“Am I going to allow my clothes to come off? Am I going to allow this to be taken to the next level? Am I going to allow him to have sex with me? Am I going to allow it to continue to move in this direction? As one of my friends says, and I've said this to my daughter, ‘boys are the gas, girls are the brakes,’” Johnson reiterated. 

“Everybody wants to act like in a physical relationship, in a physical encounter, that both parts are equal. But they're really not. They're really not equal. Because in all of my relationships with guys, anytime if I would have said that we're not doing this … then we wouldn't have done it. But it was my willingness that allowed the sexual encounter to happen.” 

If a woman isn’t ready to have a baby, Johnson advised that she shouldn't have sex. 

“We need to be having this very honest conversation with women to help them understand that they really do have more power than they realize when it comes to relationships and physical relationships. They are the ones that control whether they are going to get pregnant or not. And the bottom line is, if you don't want to get pregnant, don't have sex,” Johnson said.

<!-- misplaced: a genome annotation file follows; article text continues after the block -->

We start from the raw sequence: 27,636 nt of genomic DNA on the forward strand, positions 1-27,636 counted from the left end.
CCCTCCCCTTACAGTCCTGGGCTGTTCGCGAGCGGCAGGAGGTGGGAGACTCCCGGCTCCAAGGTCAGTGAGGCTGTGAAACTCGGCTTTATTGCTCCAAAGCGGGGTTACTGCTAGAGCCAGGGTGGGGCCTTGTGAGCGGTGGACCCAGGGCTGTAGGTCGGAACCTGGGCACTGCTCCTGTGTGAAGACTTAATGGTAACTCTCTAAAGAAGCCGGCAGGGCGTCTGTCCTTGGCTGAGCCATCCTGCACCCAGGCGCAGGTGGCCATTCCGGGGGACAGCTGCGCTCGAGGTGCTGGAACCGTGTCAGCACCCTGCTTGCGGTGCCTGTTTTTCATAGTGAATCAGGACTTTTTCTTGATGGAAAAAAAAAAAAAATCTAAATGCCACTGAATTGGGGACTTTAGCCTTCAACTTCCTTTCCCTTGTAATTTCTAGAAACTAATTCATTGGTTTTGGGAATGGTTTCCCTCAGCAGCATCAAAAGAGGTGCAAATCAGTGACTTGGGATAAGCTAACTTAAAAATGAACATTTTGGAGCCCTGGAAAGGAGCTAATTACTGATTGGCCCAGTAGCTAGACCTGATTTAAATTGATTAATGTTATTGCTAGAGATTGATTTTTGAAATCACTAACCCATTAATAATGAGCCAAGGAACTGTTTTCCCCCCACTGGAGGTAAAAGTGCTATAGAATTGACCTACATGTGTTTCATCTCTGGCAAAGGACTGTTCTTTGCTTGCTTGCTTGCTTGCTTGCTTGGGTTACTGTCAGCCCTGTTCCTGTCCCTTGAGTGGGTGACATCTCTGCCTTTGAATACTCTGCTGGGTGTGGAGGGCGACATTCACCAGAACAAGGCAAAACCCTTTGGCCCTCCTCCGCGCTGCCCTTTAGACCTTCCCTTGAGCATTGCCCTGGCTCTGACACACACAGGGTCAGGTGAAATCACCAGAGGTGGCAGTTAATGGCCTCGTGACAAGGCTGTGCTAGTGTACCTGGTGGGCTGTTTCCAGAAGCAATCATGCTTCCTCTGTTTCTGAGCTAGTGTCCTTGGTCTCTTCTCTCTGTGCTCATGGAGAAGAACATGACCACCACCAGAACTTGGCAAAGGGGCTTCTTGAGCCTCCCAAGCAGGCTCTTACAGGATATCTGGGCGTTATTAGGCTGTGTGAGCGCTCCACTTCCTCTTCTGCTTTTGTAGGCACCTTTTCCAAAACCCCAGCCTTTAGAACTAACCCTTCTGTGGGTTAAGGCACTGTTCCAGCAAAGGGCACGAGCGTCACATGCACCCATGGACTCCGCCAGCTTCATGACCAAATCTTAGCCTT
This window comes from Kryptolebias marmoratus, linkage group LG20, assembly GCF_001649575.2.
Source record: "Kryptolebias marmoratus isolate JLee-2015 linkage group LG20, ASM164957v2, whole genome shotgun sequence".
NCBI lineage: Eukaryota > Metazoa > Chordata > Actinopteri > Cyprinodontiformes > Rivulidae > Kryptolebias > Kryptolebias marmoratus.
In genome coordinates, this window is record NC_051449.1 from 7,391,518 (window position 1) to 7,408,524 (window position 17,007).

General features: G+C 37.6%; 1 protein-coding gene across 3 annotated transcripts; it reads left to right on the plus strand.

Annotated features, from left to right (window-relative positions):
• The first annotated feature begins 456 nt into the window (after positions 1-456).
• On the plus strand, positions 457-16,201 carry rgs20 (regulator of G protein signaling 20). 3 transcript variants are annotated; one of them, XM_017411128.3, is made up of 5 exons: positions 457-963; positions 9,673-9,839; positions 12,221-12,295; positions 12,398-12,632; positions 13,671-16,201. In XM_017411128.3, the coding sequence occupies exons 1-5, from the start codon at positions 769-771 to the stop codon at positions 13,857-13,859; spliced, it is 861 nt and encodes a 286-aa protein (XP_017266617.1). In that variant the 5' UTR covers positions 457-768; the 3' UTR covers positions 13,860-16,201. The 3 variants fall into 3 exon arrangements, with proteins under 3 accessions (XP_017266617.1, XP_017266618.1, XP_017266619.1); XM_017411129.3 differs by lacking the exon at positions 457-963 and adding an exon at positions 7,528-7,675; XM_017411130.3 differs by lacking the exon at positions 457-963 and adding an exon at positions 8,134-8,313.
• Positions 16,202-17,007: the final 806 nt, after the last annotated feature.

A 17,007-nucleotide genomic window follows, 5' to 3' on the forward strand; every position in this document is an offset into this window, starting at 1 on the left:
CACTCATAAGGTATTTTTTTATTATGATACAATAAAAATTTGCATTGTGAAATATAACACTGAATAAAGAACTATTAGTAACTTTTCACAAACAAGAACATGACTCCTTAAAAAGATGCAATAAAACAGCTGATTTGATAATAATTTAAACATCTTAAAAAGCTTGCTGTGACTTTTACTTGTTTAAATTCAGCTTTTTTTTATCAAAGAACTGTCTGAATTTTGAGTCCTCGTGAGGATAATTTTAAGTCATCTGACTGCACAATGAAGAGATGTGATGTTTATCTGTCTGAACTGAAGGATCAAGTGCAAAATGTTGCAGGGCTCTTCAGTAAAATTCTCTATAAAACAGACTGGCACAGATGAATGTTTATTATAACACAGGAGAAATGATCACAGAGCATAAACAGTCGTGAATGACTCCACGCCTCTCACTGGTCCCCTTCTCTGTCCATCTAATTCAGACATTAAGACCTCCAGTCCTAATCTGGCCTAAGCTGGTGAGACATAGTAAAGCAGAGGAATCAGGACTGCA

"If you aren't ready to have a baby, don't have sex. If you are with a man, and you're like, ‘oh, he's not even that great to me, so I'm not sure he'd be a good father, don’t have sex with him. If you're like, ‘oh, I've only known this guy for a month, not sure he's committed to me, don't have sex with him." 

Young women need to learn how to respect their bodies, Johnson stressed. “That really is the power that we need to be teaching women around us. You want to talk about women's liberation. Let's teach that to young women — that you don't have to use your body as a tool to get what you want or to manipulate relationships.” 

“I can tell you the number of pregnancies would go down tremendously," she added. “Number one, these women wouldn't have to have abortions if there was a little more self-control and women recognized that they're really the ones in charge. … Number two, if we were honest, pro-lifers need to do a better job at articulating the options out there for women.

"​​I run a crisis hotline called Loveline. We get calls all the time from women who don't necessarily want to have an abortion but they already have other children,” Johnson continued. “One of the things that we hear from them a lot is that they don't want to have an abortion but they don't really know where else to go. … They just feel like nobody will help them. Nobody wants to help them. And that's really a sad state of affairs when we do have a lot of help out there for people in crisis. But people who need the help don't know how to access it. … That's really a shame to me.”